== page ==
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0105_001E On A Raft Maxim Gorky

Chapter I

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Table Of Contents: Creatures That Once Were Men

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"Harder, to starboard! You cursed loafers!" The master cries again, anger and anxiety in his voice.

"Shout away!" mutters Sergei. "Here's your miserable devil of a son, who couldn't break a straw across his knee, and you put him to steer a raft; and then you yell so that all the river hears you. You were mean enough not to take a second steersman; so now you may tear your throat to pieces shouting!"

These last words were growled out loud enough to be heard forward, and as if Sergei wished they should be heard.

The steamer passed rapidly alongside the raft sweeping the frothing water from under her paddle wheels. The planks tossed up and down in the wash, and the osier branches fastening them together, groaned and scraped with a moist, plaintive sound.

The lit-up portholes of the steamer seem for a moment to rake the raft and the river with fiery eyes, reflected in the seething water, like luminous trembling spots. Then all disappears.

The wash of the steamer sweeps backward and forward, over the raft; the planks dance up and down. Mitia, swaying with the movements of the water, clutches convulsively the steering pole to save himself from falling.

"Well, well," says Sergei, laughing. "So you're beginning to dance! Your father will start yelling again. Or he'll perhaps come and give you one or two in the ribs; then you'll dance to another tune! Port side now! Ouch!"

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And with his muscles strung like steel springs, Sergei gives a powerful push to his pole, forcing it deep down into the water. Energetic, tall, mocking and rather malicious, he stands bare-footed, rigid, as if a part of the planks; looking straight ahead, ready at any moment to change the direction of the raft.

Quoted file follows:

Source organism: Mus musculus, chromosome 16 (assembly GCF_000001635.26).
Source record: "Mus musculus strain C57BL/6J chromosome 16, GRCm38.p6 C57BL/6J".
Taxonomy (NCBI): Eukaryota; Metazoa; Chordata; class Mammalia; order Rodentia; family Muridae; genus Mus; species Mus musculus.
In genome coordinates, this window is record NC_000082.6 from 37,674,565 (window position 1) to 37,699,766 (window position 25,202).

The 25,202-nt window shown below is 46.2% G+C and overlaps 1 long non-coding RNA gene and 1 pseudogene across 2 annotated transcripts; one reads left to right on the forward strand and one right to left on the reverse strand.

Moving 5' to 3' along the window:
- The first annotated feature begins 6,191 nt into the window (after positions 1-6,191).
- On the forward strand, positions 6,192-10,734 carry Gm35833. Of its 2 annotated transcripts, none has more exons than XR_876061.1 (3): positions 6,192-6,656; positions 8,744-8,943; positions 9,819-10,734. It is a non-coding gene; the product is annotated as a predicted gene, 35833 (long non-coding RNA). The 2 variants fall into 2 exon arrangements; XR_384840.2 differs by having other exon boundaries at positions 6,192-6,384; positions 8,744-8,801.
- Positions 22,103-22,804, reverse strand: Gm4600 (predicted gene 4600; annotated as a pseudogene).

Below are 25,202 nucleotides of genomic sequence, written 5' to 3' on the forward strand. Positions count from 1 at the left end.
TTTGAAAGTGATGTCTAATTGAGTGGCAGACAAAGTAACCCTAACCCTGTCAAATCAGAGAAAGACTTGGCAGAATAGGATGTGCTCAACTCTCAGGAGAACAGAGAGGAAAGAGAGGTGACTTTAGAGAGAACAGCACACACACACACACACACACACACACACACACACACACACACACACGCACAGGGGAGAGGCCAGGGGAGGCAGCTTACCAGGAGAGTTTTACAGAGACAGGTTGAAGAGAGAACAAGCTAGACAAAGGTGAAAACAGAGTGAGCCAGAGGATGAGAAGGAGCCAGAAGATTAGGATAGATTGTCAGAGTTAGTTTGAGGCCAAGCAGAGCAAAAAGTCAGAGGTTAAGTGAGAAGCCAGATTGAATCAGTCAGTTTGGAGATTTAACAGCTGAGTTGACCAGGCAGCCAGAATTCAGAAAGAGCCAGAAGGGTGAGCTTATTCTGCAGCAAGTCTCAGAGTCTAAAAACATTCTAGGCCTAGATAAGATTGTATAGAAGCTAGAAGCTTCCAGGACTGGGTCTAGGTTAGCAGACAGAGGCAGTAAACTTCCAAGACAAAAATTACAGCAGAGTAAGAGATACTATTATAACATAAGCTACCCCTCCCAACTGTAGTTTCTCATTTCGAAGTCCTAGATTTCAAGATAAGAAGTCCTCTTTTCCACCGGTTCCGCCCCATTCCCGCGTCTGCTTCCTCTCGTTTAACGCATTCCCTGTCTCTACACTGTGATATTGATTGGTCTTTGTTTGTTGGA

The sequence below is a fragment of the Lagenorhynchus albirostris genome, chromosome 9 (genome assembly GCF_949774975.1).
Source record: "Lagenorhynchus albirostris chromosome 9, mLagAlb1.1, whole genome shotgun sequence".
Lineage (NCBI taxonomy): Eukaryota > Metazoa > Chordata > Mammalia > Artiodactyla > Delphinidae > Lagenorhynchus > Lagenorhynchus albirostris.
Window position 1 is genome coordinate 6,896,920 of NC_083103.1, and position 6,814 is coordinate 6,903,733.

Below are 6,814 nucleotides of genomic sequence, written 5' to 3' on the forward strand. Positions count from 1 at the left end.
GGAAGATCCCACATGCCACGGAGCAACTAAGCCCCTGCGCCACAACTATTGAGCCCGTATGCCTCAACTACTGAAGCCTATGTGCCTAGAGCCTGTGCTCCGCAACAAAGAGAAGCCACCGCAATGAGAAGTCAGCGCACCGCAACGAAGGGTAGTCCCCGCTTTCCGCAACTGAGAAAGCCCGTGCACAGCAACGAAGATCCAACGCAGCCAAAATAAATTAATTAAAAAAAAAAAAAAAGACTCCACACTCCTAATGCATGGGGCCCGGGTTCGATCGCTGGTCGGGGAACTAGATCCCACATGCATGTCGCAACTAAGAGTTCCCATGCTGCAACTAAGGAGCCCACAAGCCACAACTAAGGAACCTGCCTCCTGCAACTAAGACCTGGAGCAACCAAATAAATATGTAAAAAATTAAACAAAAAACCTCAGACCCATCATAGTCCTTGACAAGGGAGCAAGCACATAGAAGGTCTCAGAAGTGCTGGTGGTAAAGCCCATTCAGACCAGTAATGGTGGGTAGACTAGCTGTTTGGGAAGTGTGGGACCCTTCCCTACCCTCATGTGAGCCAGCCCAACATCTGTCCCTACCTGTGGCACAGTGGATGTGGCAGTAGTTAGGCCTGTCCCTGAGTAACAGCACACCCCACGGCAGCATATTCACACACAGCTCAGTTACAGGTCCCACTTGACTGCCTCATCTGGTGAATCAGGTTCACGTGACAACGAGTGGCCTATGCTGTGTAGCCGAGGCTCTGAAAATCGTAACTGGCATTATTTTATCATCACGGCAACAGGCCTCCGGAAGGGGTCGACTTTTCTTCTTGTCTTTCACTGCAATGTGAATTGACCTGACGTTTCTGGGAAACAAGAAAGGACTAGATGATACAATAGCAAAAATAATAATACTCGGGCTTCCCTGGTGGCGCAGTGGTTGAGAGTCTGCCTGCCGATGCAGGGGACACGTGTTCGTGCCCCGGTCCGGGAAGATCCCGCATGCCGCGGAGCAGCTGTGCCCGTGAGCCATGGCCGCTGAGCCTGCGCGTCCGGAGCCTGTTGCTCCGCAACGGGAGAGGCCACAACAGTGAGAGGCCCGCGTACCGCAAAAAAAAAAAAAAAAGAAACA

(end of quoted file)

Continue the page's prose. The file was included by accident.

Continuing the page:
"Just look there at your father kissing Marka! Aren't they a pair of devils? No shame, and no conscience. Why don't you get away from them, Mitia--away from these Pagan pigs? Why? Do you hear?"

"I hear," answered Mitia in a stifled voice, without looking toward the spot which Sergei pointed to through the darkness, where the form of Mitia's father could be seen.

"I hear," mocked Sergei, laughing ironically.

"You poor half-baked creature! A pleasant state of things indeed!" he continued, encouraged by the apathy of Mitia. "And what a devil that old man is! He finds a wife for his son; he takes the son's wife away from him; and all's well! The old brute!"

Mitia is silent, and looks astern up the river, where another wall of mist is formed. Now the clouds close in all round, and the raft hardly appears to move, but to be standing still in the thick, dark water, crushed down by the heavy gray-black vaporous masses, which drift across the heavens, and bar the way.

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Creatures That Once Were Men
Maxim Gorky

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